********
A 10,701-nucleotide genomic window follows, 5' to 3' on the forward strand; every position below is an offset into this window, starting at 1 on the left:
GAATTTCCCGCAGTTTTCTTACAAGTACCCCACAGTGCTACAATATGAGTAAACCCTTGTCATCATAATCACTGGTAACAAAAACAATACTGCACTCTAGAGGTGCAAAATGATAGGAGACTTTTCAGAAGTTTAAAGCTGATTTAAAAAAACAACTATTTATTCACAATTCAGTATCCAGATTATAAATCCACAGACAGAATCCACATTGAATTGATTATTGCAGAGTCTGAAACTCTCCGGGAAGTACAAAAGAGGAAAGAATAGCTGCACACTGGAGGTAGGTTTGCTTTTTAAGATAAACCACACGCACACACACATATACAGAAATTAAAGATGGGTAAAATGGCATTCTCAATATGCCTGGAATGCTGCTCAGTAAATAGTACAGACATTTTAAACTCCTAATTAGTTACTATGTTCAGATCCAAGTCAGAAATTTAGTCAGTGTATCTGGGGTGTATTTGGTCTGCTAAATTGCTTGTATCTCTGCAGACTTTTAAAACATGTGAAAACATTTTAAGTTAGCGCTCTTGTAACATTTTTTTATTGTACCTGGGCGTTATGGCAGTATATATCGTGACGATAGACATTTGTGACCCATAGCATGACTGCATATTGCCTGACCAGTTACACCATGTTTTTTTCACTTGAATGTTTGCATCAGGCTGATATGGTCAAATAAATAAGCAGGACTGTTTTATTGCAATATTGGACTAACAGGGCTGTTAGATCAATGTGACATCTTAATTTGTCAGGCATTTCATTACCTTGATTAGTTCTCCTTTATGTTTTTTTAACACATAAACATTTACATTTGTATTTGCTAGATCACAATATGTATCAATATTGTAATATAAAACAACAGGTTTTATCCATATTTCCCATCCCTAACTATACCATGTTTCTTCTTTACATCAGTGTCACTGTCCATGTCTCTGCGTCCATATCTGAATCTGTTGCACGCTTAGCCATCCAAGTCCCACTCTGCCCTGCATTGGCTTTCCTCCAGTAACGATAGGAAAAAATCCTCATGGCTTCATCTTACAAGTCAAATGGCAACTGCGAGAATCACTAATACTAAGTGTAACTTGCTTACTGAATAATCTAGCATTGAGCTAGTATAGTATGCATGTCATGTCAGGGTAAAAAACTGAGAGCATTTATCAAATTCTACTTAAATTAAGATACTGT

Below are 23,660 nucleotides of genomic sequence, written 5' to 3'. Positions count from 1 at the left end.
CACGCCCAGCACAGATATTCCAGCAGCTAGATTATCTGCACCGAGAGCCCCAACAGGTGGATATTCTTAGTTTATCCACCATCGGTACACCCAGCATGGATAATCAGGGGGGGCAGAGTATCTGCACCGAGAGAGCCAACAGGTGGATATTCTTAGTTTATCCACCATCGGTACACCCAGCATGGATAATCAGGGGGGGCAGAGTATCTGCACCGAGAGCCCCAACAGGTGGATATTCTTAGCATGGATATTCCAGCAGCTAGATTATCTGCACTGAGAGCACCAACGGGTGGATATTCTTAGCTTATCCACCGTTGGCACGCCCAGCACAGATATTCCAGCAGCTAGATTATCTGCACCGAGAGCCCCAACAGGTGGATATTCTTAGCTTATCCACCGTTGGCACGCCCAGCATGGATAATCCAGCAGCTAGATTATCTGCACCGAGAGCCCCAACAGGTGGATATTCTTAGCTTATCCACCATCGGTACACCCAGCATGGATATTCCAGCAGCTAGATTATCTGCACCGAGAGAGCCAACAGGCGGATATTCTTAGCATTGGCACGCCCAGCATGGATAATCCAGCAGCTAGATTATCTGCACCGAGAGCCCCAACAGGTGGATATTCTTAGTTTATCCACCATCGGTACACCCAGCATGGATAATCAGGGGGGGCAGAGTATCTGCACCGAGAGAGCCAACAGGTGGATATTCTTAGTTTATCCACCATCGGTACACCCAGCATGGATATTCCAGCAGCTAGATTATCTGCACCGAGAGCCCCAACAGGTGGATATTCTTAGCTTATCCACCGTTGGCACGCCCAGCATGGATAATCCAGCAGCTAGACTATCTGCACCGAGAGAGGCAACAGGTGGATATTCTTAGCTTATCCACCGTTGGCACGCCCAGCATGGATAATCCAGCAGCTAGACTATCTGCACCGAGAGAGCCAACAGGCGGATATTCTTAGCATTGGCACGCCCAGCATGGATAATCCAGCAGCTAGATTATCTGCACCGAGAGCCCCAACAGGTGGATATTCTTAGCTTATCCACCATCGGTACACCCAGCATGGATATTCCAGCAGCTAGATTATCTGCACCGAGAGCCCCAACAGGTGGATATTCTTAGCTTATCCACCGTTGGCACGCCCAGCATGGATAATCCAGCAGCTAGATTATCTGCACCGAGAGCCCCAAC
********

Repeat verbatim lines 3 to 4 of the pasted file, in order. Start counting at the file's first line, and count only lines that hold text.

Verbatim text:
Below are 23,660 nucleotides of genomic sequence, written 5' to 3'. Positions count from 1 at the left end.
CACGCCCAGCACAGATATTCCAGCAGCTAGATTATCTGCACCGAGAGCCCCAACAGGTGGATATTCTTAGTTTATCCACCATCGGTACACCCAGCATGGATAATCAGGGGGGGCAGAGTATCTGCACCGAGAGAGCCAACAGGTGGATATTCTTAGTTTATCCACCATCGGTACACCCAGCATGGATAATCAGGGGGGGCAGAGTATCTGCACCGAGAGCCCCAACAGGTGGATATTCTTAGCATGGATATTCCAGCAGCTAGATTATCTGCACTGAGAGCACCAACGGGTGGATATTCTTAGCTTATCCACCGTTGGCACGCCCAGCACAGATATTCCAGCAGCTAGATTATCTGCACCGAGAGCCCCAACAGGTGGATATTCTTAGCTTATCCACCGTTGGCACGCCCAGCATGGATAATCCAGCAGCTAGATTATCTGCACCGAGAGCCCCAACAGGTGGATATTCTTAGCTTATCCACCATCGGTACACCCAGCATGGATATTCCAGCAGCTAGATTATCTGCACCGAGAGAGCCAACAGGCGGATATTCTTAGCATTGGCACGCCCAGCATGGATAATCCAGCAGCTAGATTATCTGCACCGAGAGCCCCAACAGGTGGATATTCTTAGTTTATCCACCATCGGTACACCCAGCATGGATAATCAGGGGGGGCAGAGTATCTGCACCGAGAGAGCCAACAGGTGGATATTCTTAGTTTATCCACCATCGGTACACCCAGCATGGATATTCCAGCAGCTAGATTATCTGCACCGAGAGCCCCAACAGGTGGATATTCTTAGCTTATCCACCGTTGGCACGCCCAGCATGGATAATCCAGCAGCTAGACTATCTGCACCGAGAGAGGCAACAGGTGGATATTCTTAGCTTATCCACCGTTGGCACGCCCAGCATGGATAATCCAGCAGCTAGACTATCTGCACCGAGAGAGCCAACAGGCGGATATTCTTAGCATTGGCACGCCCAGCATGGATAATCCAGCAGCTAGATTATCTGCACCGAGAGCCCCAACAGGTGGATATTCTTAGCTTATCCACCATCGGTACACCCAGCATGGATATTCCAGCAGCTAGATTATCTGCACCGAGAGCCCCAACAGGTGGATATTCTTAGCTTATCCACCGTTGGCACGCCCAGCATGGATAATCCAGCAGCTAGATTATCTGCACCGAGAGCCCCAAC